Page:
The Blue Woman

Mary Flanagan, Author W. W. Norton & Company $21 (0p) ISBN 978-0-393-03803-3
Flanagan's (Trust; Rose Reason) second collection of short stories (after Bad Girls) bursts with insight about male-female relations, women growing older and the small dramas that affect us all. In unflaggingly crisp, witty prose that displays a wide range of styles and points of view, the tales range through the different life stages of women, from the youth of mischievous Sandy, who swings wildly between love and hate for her sister and abusive father in ``When I'm Bad,'' to the waning years of the alcoholic ``Duchess'' in ``Beyond Barking,'' who makes it clear that she wants ``Sex! Sex! Sex!'' at the Shady Meadows nursing home. While the 16 stories here proceed from childhood to old age, their settings, characters and historical time frames are nicely varied. Most of the tales are set in England and America, but Greece plays a surprisingly large role as well. In the title story, a seemingly contented British couple on holiday in Greece discovers their underlying hostility for one another when the man speaks of his lover's future as a ``wrinkled and ridiculous and menopausal'' woman ``watching dark men. Hoping to catch one with an empty slot.'' Elsewhere, in ``The Octopus Vase,'' an oddly solitary American woman, unable to eat octopus because of the brutal way in which the ``gentle and shy'' creatures are killed, has turned her back on civilization and moved to a Greek isle. The sense of women caring almost instinctively for other lives runs through this fine collection, whether displayed humorously, as in ``Fluff'' (about two increasingly crazy cat lovers), or poignantly, as in ``Bye-Bye, Blackbird,'' in which a woman falls down upon rocks and dirt while trying to save an injured bird from an attacking cat. (Apr.)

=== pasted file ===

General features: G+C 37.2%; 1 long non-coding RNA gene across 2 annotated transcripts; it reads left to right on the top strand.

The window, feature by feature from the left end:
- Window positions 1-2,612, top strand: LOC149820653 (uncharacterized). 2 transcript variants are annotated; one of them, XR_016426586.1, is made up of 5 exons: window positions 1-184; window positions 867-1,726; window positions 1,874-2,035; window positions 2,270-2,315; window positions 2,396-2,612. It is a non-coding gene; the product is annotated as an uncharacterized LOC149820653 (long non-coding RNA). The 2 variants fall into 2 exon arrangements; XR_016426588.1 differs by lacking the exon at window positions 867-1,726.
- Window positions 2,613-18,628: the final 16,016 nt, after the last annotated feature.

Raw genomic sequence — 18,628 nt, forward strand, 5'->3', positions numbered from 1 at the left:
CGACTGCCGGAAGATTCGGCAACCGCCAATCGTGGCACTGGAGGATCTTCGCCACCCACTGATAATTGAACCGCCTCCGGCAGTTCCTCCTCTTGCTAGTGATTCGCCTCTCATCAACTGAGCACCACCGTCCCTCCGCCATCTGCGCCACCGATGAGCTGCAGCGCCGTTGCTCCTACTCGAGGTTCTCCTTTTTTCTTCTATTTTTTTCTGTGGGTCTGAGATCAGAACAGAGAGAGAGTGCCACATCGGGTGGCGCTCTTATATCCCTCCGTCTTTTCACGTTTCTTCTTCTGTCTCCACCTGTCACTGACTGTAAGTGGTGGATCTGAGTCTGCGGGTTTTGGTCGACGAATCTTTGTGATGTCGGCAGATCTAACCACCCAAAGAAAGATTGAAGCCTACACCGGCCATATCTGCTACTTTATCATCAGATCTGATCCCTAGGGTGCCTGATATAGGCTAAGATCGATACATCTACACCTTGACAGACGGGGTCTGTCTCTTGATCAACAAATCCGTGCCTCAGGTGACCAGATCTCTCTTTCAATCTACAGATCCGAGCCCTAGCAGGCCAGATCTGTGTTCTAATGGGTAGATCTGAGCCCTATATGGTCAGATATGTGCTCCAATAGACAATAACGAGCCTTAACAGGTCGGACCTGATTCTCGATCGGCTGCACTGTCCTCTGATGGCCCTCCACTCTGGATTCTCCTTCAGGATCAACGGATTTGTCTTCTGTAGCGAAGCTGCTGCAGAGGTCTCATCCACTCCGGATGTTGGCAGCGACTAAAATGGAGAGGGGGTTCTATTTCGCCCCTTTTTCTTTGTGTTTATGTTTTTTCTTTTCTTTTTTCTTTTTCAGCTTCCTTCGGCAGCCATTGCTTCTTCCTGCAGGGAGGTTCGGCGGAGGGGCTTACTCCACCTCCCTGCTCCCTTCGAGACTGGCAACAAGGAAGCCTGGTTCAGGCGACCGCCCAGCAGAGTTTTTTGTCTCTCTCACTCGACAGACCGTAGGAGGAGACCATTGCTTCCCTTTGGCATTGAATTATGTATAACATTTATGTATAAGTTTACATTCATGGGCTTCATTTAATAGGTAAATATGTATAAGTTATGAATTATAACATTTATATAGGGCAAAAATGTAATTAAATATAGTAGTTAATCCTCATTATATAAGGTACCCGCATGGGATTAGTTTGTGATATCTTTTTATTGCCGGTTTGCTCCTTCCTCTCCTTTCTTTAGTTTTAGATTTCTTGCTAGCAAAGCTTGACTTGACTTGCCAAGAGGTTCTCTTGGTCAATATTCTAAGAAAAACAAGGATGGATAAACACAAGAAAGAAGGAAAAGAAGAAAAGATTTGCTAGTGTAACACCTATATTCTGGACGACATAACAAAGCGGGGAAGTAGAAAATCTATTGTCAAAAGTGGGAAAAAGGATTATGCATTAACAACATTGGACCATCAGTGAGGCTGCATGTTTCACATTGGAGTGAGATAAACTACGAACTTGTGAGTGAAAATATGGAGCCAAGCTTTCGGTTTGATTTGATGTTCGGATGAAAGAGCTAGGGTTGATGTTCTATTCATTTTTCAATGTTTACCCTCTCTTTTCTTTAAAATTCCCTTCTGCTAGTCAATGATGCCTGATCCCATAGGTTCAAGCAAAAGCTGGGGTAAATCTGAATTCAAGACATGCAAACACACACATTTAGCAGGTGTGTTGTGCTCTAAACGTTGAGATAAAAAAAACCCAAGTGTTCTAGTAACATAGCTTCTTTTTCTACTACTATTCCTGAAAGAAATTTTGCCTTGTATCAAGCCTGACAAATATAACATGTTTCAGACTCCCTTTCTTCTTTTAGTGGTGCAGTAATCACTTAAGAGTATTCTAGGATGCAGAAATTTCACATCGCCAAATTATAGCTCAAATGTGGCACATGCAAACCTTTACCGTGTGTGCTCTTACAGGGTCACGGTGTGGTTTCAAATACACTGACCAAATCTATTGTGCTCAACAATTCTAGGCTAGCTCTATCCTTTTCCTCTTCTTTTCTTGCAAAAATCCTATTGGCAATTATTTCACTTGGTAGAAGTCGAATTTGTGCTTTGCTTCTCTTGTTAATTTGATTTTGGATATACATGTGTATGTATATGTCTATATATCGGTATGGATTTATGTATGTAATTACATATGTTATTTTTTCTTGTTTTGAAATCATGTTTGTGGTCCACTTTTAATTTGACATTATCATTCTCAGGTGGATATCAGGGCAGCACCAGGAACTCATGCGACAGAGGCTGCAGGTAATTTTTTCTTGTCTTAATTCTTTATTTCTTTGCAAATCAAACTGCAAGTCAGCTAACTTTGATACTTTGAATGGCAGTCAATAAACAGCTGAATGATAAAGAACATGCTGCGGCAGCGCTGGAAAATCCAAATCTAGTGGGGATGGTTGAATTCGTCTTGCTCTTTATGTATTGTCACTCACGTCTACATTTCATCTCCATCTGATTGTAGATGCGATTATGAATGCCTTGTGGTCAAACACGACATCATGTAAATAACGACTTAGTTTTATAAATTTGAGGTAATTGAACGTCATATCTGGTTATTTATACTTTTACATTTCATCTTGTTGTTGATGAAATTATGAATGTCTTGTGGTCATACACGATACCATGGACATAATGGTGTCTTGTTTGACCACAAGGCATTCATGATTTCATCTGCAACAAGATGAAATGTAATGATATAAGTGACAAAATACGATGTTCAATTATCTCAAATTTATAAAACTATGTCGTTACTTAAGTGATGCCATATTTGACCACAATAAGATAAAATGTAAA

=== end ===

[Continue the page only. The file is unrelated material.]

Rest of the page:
Reviewed on: 04/03/1995
Release date: 04/01/1995
The Best Books, Emailed Every Week
Tip Sheet!